Safety Protocols on “Socially Distanced” Photo / Video Productions
As we begin to re-engage in non-essential work, including film and photo shoots, before there is rapid testing or a vaccine available (which many estimates put at 12-18 months), we will need to take special precautions to ensure the safety of our crews, as well as taking into account greater public health concerns.
There is no 100% safe way to begin production with more than one person present, but there is a wide spectrum of riskier vs. safer productions, and well-organized productions that follow medically advised safety protocols will be safer than those that aren’t.
Let’s be careful as a community and look out for groups that are trying to rush back to work without the proper safety protocols, and let’s arm ourselves with the best information available to be able to assess the risk of individual shoots, and display situational awareness on set to protect ourselves, and our colleagues. “If you see something, say something.”
This document was created with the ideas and input from the following people:
Dr. David Davenport, Medical Director, Infection Prevention and Control, Borgess Medical Center & Clinical Associate Professor at Western Michigan University Homer Stryker, M.D. School of Medicine
Betsy Davison, co-founder Space for Arts
Carrie Heather, Director of Production Creative Blood Production Agency
Mathieu Young, photographer/director and founder Art of Freelance
- Risk Assessment: Not all shoots will have the same level of risk. In general, a shoot outdoors is safer than a shoot indoors, a shoot in Iowa is safer than a shoot in the Bronx, a shoot with a crew of 3 is safer than a shoot with a crew of 30. However, there are many nuances, and risk should be assessed as part of the pre-production process. A risk assessment could ask questions like these, among others:
- Is a “Health and Safety Monitor” available?
- How many people will be present?
- What are the sizes of the locations? Indoor or outdoor?
- How is the ventilation?
- How well trained is the team in COVID-19 production?
- Are there masks, gloves and other PPE readily available?
- How complex is the shoot?
- Based on this risk assessment, a customized safety plan could be created for each individual shoot.
- Creative Directors, Art Directors, Art Producers, etc
4. · Can budgets be adjusted to leave room for longer, slower shoots with less crew, but more attention to safety protocols?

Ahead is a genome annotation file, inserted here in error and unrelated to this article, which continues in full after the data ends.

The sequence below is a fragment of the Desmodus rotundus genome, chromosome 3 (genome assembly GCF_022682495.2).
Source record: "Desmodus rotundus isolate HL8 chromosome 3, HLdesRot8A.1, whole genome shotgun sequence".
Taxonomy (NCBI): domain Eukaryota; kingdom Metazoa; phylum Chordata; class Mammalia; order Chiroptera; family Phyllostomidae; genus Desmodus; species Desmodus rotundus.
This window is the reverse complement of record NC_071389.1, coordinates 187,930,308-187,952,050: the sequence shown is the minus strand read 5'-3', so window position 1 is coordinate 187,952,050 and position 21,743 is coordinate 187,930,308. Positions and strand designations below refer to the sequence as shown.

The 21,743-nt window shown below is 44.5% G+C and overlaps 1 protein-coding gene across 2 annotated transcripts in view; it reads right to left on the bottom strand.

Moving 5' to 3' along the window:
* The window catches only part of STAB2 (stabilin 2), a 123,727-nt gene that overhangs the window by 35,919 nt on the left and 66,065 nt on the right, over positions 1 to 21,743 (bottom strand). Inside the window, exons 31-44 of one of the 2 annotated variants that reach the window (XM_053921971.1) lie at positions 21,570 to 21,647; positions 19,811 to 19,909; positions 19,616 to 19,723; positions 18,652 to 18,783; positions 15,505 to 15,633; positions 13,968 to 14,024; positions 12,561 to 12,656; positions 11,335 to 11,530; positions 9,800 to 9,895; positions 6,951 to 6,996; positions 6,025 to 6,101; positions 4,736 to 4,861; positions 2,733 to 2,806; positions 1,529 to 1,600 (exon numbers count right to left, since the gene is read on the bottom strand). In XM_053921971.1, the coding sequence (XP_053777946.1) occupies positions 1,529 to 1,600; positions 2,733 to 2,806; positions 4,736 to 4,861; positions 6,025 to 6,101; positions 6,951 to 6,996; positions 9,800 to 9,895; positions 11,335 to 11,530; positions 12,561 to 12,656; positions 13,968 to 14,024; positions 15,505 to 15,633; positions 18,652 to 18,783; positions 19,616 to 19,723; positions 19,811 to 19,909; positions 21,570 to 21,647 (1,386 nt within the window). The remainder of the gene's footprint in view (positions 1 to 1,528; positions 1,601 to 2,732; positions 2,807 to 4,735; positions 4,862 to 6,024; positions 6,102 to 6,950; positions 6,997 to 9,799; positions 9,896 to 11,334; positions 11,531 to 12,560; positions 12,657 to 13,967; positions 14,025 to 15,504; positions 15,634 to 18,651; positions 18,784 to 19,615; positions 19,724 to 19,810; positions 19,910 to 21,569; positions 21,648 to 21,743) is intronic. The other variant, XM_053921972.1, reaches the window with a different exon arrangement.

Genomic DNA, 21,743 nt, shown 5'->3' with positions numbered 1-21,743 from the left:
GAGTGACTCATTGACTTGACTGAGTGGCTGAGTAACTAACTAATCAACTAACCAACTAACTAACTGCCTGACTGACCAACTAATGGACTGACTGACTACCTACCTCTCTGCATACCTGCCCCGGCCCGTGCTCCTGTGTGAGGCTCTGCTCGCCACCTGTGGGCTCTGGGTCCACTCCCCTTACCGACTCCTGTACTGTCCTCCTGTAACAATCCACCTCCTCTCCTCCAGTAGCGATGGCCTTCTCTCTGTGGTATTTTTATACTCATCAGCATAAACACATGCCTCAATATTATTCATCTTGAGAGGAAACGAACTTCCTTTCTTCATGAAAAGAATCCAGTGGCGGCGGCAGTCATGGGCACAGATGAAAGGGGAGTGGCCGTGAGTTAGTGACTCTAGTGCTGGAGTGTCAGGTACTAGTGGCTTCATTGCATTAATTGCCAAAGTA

5. · Can schedules be adjusted to leave more time for virtual pre-production, online shopping, and slower shipping, and longer, slower shoots?
6. · What problems with attending shoots virtually can we anticipate?
· Limit travel
- Currently, production/crew / talent should be local.
- If clients or agencies are not local, provide live stream / virtual attendance options.
· Limit crew size
- Smaller crews are better. The actual size of a crew would depend on the size of the location.
- Crews should maintain 6’+ social distancing practices at all times.
- Live streams and virtual attendance options should be considered for all personal, including clients, agencies, stylists, digital techs, retouchers, etc.
· Limit talent to people that have been previously exposed to each other, or shoot talent separately.
- Do virtual casting whenever possible, or find casting directors that have significantly adjusted their processes (no more “cattle call” castings or waiting rooms, certain age groups doing only self-tapes at home, etc)
- Cast real couples, real families, roommates, etc, to avoid creating new exposures on set.
- When possible, use compositing tools to shoot talent separately.
- Shorter shoots are safer than longer shoots due to viral load (eg. two 5 hour days is safer than one 10 hour day)
- Whenever possible, work could be done in shifts (i.e., first the props team, then the lighting team, then the photo team, then the video team, etc)
· Choice of locations
- A shoot at the beach in Malibu is safer than a shoot on a subway in Brooklyn
- An outdoor shoot safer than indoor shoot
- A large indoor space is better than a small indoor space
- Windows open are better than windows closed
- Fans can help
- Virtual pre-production
- Do whatever is possible to do virtually, including prop styling, wardrobe styling, pre-production meetings, etc.
- Disclosures and liability releases
- A dedicated person could reach out to all crew members the night before the shoot to have them verify they have no symptoms and have no known exposure to the virus.
- Any respiratory symptoms (runny nose, cough, sore throat) or fever rules in the possibility.
- It could be a cold or allergies, but until there is POC testing, the safe bet is to not come in.
- How will we handle people not being allowed on set because they have some symptoms?
- Understudies or backup crew members?
- What about payment for the people who aren't allowed on set?
- Workers comp will likely not cover it, unless they test positive for coronavirus.
- Crews could sign liability waivers before the shoot related to the potential exposure to Coronavirus on set.
- Production could ask crews to sign a post-shoot waiver indicating that proper protocols were established and followed on set.